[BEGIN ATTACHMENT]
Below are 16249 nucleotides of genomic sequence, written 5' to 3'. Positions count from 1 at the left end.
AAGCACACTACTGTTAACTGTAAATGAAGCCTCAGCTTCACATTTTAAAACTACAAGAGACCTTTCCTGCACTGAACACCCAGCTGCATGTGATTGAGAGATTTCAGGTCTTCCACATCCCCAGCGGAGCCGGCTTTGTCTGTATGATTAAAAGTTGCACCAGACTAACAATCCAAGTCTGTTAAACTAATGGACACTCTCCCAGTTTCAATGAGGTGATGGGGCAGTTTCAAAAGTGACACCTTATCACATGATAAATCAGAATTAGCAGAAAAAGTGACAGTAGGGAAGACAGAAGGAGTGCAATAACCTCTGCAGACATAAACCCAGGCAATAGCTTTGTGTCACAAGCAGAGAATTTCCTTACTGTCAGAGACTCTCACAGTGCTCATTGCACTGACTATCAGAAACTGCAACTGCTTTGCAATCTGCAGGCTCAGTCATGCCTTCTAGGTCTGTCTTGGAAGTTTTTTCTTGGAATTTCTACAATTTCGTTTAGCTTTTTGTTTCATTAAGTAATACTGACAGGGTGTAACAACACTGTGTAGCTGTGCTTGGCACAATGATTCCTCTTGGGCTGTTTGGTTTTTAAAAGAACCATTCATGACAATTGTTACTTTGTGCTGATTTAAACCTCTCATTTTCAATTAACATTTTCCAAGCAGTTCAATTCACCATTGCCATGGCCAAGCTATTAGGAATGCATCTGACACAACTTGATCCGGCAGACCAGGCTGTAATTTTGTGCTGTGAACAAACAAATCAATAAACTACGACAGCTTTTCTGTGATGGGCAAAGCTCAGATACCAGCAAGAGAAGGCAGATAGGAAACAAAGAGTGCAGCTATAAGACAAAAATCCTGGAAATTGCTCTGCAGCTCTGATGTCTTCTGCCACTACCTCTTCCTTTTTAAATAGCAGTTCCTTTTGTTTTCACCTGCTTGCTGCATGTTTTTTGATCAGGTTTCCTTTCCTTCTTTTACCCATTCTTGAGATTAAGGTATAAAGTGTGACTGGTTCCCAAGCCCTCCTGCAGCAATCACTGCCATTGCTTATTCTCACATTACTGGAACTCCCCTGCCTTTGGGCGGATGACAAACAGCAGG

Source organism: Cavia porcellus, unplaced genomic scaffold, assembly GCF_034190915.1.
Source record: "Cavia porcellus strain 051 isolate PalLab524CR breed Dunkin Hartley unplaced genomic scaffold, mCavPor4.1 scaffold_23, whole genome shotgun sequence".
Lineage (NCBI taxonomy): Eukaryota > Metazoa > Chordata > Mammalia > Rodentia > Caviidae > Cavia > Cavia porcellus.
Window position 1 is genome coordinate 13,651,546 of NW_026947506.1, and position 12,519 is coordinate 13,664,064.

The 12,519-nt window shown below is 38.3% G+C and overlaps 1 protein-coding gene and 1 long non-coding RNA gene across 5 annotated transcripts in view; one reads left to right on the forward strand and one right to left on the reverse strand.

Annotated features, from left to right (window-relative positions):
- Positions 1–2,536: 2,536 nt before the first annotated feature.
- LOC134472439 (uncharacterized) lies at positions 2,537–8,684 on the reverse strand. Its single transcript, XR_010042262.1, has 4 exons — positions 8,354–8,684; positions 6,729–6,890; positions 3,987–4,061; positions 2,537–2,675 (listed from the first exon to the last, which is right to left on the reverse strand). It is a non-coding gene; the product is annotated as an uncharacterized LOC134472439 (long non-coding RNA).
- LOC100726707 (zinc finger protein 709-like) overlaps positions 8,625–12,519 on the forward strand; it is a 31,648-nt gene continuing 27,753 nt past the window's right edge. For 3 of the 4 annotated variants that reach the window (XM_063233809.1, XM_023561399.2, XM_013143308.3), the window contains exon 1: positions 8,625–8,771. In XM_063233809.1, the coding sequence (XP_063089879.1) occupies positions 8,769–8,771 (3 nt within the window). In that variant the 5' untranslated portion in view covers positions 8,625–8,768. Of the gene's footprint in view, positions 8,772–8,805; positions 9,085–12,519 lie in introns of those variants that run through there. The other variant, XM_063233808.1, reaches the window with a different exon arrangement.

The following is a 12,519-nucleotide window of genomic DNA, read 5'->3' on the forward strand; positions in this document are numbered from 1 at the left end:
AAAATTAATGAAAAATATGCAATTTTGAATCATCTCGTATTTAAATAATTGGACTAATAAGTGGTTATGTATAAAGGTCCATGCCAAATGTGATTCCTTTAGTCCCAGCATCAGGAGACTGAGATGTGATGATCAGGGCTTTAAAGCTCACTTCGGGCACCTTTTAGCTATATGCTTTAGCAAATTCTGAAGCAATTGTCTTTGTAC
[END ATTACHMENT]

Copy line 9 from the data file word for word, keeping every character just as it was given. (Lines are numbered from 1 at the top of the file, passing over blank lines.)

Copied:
- Positions 1–2,536: 2,536 nt before the first annotated feature.